“The tax of 2 percent that the senator is talking about, that raises about $3 billion,” Biden said. “Guess what? That leaves you $28 billion short.”

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It’s likely he meant trillions rather than billions. Warren’s campaign estimates her wealth tax would raise $2.75 trillion over 10 years and researchers have put the price tag for Sanders’s Medicare-for-All plan at more than $30 trillion over that same time period.

Still, as Sanders pointed out Thursday, those same studies say his plan would result in an overall reduction in health care spending. The United States currently spends about twice as much on health care as other high-income countries, largely due to administration costs and higher drug prices.

“Joe said that Medicare-for-All would cost over $30 trillion,” Sanders said. “That’s right, Joe. Status quo over 10 years will be $50 trillion. Every study done shows that Medicare-for-All is the most cost-effective approach to providing health care to every man, woman, and child in this country.”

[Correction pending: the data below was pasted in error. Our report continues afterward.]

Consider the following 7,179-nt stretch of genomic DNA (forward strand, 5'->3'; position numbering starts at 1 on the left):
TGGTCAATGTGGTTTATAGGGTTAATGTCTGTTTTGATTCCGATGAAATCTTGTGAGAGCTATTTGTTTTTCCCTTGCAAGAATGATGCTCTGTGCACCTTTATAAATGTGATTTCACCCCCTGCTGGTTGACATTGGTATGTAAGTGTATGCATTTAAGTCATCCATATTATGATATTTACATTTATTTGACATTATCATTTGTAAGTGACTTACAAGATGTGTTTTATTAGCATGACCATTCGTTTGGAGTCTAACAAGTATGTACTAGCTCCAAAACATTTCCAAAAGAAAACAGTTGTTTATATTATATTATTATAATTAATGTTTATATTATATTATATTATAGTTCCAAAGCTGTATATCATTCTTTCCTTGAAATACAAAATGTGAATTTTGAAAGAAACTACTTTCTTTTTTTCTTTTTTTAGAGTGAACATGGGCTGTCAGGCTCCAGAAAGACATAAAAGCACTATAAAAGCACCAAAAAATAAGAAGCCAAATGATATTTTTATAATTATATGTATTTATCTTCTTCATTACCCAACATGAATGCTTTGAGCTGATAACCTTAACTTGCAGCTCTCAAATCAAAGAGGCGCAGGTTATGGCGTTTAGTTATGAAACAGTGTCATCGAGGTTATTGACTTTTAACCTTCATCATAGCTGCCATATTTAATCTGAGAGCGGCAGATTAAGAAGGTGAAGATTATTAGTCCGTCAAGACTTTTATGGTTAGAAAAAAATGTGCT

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Biden also pointed out that Sanders’s funding proposals for Medicare-for-All would only get “about halfway” to funding the overall cost of the plan, even with the proposed payroll tax increases for most income earners.

“They’re going to end up paying 4 percent more on their income tax,” Biden said. “That’s a reality. Now, it’s not a bad idea if you like it. I don’t like it.”